07 Jul The Grace of God (Part 5): Grace and Legalism
Legalism is adding our laws to God’s laws as if He missed something or needed our help. Legalists see only the demands and commands of Scripture and make long lists of rules by which to judge people and enslave them to the law of duty that kills delight. They also overlook all that Jesus has done to fulfill the demands of the law in our place, so that our hope and trust is in our own efforts and not Jesus’ finished work, which is a disgrace to grace.
Rebuking such erroneous teaching, Paul condemns legalists, saying, “You have fallen away from grace” to people who basically thought that they were saved by grace but kept by their own works and law-keeping so that God would love them.57 They wrongly believed that if they obeyed, God would love them, rather than believe the truth of grace, which is that God loves us so that we will obey. That is why Paul says that the entire domain in which true Christians live is no longer works but grace, “this grace in which we stand.”58
The self-efforts of works that dominate every religion but Christianity focus legalistically on what we must do so that God will accept us, forgive us, embrace us, or, in a word, love us. Conversely, Christianity alone says that human works done apart from God’s Spirit are antithetical to God’s grace. Romans 11:6 declares that “if [salvation] is by grace, it is no longer on the basis of works; otherwise grace would no longer be grace.” Indeed, we are saved by God’s saving grace and are saved to good works. Nonetheless, those good works are also by God’s grace through us:
For by grace you have been saved through faith. And this is not your own doing; it is the gift of God, not a result of works, so that no one may boast. For we are his workmanship, created in Christ Jesus for good works, which God prepared beforehand, that we should walk in them.59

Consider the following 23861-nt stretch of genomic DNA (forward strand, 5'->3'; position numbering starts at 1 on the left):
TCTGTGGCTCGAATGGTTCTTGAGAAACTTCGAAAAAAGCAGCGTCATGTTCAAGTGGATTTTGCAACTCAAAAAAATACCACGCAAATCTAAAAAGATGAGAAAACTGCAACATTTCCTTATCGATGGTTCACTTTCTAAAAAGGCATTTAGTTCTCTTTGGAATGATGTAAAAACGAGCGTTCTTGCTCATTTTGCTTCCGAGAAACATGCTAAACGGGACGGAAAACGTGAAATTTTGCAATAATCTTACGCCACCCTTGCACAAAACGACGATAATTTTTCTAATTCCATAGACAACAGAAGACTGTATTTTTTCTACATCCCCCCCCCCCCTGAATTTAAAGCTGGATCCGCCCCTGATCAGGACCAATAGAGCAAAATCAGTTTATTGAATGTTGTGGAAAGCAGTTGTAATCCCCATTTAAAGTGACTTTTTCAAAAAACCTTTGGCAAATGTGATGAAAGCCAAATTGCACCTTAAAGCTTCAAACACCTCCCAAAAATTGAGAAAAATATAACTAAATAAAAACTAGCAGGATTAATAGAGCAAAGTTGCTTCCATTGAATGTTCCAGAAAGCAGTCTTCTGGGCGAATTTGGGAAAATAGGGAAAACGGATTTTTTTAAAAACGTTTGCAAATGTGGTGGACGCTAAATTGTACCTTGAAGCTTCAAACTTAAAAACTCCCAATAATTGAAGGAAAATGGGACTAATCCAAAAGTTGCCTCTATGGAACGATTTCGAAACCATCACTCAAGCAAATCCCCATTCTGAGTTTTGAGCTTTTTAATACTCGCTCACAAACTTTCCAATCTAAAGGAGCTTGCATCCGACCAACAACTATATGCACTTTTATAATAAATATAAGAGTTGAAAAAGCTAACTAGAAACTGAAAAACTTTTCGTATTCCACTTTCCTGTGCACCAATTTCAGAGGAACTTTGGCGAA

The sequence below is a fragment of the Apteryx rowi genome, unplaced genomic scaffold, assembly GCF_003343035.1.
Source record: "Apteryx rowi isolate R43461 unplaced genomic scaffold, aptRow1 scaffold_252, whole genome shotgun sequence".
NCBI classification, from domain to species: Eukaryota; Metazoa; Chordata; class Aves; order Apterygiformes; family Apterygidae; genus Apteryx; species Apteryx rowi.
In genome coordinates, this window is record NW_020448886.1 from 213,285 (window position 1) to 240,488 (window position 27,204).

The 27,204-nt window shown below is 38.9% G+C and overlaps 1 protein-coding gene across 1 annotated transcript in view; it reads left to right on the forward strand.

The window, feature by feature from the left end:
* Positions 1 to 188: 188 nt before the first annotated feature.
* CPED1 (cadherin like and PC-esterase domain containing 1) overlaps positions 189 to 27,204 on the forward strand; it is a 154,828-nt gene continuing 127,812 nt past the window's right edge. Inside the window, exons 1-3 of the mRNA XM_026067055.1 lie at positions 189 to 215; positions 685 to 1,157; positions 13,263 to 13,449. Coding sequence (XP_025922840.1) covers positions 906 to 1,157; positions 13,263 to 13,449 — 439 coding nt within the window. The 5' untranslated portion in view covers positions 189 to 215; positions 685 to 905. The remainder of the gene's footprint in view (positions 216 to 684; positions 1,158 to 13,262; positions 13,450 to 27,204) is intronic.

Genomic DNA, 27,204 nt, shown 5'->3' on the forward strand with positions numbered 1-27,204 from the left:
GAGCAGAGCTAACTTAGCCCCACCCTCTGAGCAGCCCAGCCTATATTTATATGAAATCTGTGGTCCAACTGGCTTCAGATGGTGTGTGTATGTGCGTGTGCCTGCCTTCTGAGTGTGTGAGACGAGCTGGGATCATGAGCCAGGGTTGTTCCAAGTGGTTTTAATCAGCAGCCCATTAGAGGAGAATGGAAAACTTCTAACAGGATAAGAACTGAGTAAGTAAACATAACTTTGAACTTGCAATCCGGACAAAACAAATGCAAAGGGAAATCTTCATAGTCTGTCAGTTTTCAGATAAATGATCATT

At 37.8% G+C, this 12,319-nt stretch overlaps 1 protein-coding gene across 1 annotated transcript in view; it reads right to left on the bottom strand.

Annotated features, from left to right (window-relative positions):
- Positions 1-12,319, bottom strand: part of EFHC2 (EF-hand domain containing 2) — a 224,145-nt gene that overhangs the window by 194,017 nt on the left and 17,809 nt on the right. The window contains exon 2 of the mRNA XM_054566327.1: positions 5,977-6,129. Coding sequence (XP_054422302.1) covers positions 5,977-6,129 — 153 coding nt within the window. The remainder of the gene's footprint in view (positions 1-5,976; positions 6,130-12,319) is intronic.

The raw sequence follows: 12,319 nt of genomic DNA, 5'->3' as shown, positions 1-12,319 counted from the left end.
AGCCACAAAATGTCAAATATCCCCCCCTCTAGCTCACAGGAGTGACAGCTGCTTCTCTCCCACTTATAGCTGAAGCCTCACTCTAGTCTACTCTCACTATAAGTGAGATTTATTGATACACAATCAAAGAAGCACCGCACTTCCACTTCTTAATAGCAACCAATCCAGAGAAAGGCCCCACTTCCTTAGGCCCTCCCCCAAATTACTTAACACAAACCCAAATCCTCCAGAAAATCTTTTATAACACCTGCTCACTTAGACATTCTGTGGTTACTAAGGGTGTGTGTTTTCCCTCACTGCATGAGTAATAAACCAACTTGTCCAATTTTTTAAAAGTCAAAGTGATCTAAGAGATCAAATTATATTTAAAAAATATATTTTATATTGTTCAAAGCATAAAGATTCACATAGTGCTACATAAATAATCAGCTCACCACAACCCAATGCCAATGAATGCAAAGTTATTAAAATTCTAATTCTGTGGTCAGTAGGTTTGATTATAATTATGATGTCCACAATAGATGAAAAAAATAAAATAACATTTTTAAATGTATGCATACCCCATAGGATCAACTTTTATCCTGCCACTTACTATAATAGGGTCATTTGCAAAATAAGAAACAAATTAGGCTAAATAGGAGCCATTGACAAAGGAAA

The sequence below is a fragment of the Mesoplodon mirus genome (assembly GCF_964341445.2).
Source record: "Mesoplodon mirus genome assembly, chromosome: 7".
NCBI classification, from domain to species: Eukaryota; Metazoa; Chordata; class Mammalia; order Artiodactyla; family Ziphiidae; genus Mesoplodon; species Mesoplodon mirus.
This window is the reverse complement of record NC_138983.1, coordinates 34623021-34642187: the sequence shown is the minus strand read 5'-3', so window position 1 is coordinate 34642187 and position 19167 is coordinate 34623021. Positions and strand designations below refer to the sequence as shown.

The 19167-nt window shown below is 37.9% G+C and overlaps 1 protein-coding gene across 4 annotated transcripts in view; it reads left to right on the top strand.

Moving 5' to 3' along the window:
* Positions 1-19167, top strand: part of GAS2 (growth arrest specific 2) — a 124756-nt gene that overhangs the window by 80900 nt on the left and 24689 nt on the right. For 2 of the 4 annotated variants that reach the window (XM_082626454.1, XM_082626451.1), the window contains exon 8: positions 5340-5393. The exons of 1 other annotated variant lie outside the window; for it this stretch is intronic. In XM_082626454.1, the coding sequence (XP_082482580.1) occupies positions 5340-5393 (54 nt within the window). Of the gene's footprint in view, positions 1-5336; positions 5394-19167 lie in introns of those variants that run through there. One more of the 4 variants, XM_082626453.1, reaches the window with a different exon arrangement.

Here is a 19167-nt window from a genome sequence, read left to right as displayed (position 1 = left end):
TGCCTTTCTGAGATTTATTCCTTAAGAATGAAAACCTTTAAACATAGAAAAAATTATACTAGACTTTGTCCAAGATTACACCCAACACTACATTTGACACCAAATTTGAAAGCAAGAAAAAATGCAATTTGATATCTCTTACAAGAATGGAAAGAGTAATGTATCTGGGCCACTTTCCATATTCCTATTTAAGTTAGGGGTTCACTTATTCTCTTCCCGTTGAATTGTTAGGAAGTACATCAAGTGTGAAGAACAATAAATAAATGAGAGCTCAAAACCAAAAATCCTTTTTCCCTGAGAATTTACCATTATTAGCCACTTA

The issue is not whether Christians should do good works, such as loving their city, feeding the poor, caring for single mothers and their children, loving their enemies, or telling the truth, but rather how and why. The answer is not that we do good works so that God will love us or because we have to do them. Rather, we do good works because by grace in Jesus Christ, God does love us by grace. Furthermore, God’s saving grace has so utterly transformed us that we no longer have to do good works, but rather we get to do good works by the empowering grace of God the Holy Spirit, who is at work in our regenerated hearts.
To be sure, it is acceptable for us to make rules for ourselves that serve as guardrails to keep us from sin where we are weak. This is what the Bible means by living according to our conscience. So, a recovering alcoholic may choose to avoid social settings where there is alcohol or someone struggling with a pornography addiction may decide to remove Internet access from their home at least for a season. But, when we take our rules and impose them on other people as if they were God’s laws, that’s when legalism has set in and begun a war against grace.
Are there any areas in your life where you have started to take your personal rules and to push them onto others along with God’s laws? Is there anyone in your life seeking to do this very thing to you?
57 Gal. 5:4.
58 Rom. 5:2.
59 Eph. 2:8–10.